- Whether you use grey or gray likely depends on where you live.
- Gray is the more common spelling in American English, while grey is the preferred spelling in British and Canadian English.
- Grey (or gray) is an achromatic color that exists between white and black.
- Proper names and words such as greyhound don’t follow country-specific spelling rules.
- Ultimately, most places accept either grey or gray as an appropriate spelling.
If you’re planning a day at the beach, you might be dismayed to wake up to a gray, rainy sky. Or maybe that’s a grey, rainy sky? Explore the reasons for the differences in vowels, and learn when to use grey or gray in this comprehensive guide to this colorless color.
Grey Vs. Gray: Two Spellings, One Color
Regardless of which spelling you choose, gray and grey refer to a neutral color that falls between white and black. Both spellings can be used as nouns, adjectives, or verbs, and both are pronounced exactly the same.
American Vs. British English
Is Canada Grey or Gray?
In Canada, the more common spelling of the color—or colour, as the case may be—is grey. However, Canadians are generally flexible in their use of British and American spellings. Either grey or gray may be considered acceptable, depending on the context.
Why is Grey Spelled Two Different Ways?
Many words have different spellings in American and British English, and the truth is, there’s no single fact to blame for that. We can identify factors that have contributed to these differences, however.
Dictionaries and their creators have played a large role in spelling discrepancies. Noah Webster, for instance, believed language was one way Americans could assert their independence from Great Britain. He also believed that the spelling of words should mimic their pronunciation. Because of that, words like favor, sulfur, and aluminum took on their simpler American spellings.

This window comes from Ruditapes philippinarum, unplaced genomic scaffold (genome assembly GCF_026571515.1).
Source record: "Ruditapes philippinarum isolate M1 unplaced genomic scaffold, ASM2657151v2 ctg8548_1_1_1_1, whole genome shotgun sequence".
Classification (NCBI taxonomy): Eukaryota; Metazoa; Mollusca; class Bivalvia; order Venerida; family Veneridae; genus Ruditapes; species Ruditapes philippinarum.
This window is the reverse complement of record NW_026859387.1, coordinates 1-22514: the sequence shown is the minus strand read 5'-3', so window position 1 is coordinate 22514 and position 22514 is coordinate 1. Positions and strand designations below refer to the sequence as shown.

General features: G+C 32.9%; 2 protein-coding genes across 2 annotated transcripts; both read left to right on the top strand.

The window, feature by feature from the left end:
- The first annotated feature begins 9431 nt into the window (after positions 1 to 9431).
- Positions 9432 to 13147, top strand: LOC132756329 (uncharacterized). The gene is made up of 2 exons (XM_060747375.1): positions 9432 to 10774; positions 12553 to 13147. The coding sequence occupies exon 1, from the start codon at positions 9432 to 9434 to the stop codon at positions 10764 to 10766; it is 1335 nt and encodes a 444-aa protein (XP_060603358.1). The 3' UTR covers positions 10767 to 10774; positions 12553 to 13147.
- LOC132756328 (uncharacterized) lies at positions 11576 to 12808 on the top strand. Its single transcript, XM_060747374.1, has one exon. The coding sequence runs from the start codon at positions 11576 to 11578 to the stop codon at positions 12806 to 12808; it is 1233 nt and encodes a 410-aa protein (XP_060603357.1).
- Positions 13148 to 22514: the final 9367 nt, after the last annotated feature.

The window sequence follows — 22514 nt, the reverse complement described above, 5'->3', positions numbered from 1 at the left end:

What Color Does Grey Mean?
Grey—or gray—is known as an achromatic color, which means that it’s essentially colorless. If a colorless color seems like an oxymoron, well, it is—literally. More specifically, grey is a color that lacks hue. Meaning, it exists on the line between white and black.
How to Spell it Right Every Time
If you think it’s impossible to remember whether to use grey or gray, the good news is you’re wrong. In fact, there’s a simple trick for remembering which vowel to use.
Imagine the E in grey stands for England since grey is the British English spelling.
By remembering this simple mnemonic device, you can easily remember which spelling belongs to which countries.
Gray Vs. Grey: It Isn’t Black and White
It’s true that gray is more common in American English, and grey is more common in British and Canadian English. Still, these days, the spellings are pretty much interchangeable. In other words, if you’re in America’s heartland and spell gray with an E rather than an A, likely nobody will care.
When choosing grey or gray, it’s important to remember that, like many words, there are exceptions to the rules of spelling.
Greyhound is always spelled with an -EY. This may be because the word greyhound comes from the Old English term grighund rather than referencing the color grey.
Species such as the grayling, a type of salmon, should maintain its official spelling rather than following country-specific conventions.
Proper names such as surnames should never be changed to accommodate country-specific spellings.
Product Names and Titles
Product names and titles also shouldn’t be changed to reflect British-English or American-English spellings.
Units of Measure
A gray is a measure of ionizing irradiation in the International System of Units. As such, it should always be spelled with an -AY.
A Color by any Other Spelling
No matter how you spell gray, you probably won’t be wrong. Well, unless, of course, you’re sipping Earl Gray tea beside John Grey, with a grayhound curled up at your feet.